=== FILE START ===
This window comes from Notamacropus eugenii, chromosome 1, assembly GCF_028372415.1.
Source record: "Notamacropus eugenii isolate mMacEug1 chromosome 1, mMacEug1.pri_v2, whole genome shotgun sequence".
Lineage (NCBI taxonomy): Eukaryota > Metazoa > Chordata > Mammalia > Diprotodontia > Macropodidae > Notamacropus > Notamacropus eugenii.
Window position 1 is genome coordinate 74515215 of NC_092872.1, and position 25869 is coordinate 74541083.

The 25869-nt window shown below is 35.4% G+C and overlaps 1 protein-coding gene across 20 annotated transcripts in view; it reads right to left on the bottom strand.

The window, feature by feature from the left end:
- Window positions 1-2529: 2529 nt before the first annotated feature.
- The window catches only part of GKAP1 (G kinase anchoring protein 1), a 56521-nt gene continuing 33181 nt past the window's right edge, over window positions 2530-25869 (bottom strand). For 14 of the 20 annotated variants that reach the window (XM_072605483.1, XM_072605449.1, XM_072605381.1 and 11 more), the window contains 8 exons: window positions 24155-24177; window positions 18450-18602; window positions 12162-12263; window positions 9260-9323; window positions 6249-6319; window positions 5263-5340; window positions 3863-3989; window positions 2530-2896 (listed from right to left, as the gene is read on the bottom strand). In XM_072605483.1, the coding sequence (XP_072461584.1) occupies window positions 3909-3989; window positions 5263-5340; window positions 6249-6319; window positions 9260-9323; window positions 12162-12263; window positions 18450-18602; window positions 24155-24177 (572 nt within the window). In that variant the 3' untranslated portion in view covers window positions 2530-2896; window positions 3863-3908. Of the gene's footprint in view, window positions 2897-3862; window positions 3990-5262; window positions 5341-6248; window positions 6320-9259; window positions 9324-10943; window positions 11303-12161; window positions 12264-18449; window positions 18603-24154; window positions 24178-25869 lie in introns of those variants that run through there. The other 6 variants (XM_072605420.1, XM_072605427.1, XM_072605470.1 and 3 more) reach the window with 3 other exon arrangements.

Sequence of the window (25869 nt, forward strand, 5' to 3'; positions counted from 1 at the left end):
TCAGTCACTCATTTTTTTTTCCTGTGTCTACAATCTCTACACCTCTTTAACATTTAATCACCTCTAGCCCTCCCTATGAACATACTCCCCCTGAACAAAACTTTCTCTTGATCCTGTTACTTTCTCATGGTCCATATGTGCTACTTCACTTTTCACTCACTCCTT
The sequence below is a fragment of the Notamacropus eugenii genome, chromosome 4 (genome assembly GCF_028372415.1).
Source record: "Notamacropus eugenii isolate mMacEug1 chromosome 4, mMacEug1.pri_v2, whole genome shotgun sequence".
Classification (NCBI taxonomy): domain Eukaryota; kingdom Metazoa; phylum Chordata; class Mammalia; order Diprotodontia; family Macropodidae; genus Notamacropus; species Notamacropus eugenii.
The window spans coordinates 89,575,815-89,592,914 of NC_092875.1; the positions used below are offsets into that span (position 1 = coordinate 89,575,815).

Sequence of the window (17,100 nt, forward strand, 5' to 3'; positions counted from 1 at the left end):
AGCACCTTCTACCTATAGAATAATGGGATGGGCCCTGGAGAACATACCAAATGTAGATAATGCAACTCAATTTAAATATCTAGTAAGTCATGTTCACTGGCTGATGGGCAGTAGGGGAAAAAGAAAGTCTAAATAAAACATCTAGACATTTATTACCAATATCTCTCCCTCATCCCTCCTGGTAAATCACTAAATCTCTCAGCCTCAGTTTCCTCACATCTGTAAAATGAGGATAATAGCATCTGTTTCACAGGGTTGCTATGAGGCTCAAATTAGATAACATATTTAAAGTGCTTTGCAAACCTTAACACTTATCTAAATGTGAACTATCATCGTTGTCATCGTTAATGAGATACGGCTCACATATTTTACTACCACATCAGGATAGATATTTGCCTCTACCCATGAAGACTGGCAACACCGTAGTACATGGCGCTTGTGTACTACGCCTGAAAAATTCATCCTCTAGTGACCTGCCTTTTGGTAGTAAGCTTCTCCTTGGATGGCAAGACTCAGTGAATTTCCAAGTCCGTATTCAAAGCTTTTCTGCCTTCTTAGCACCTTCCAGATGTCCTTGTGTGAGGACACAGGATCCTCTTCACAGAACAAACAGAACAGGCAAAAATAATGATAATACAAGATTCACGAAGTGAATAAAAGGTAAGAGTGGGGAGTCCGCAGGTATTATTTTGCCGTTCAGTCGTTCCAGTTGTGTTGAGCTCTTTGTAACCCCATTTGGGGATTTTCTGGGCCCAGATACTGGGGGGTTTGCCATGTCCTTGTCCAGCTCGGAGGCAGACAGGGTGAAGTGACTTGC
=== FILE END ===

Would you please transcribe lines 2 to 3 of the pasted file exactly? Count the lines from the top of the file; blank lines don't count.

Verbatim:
Source record: "Notamacropus eugenii isolate mMacEug1 chromosome 1, mMacEug1.pri_v2, whole genome shotgun sequence".
Lineage (NCBI taxonomy): Eukaryota > Metazoa > Chordata > Mammalia > Diprotodontia > Macropodidae > Notamacropus > Notamacropus eugenii.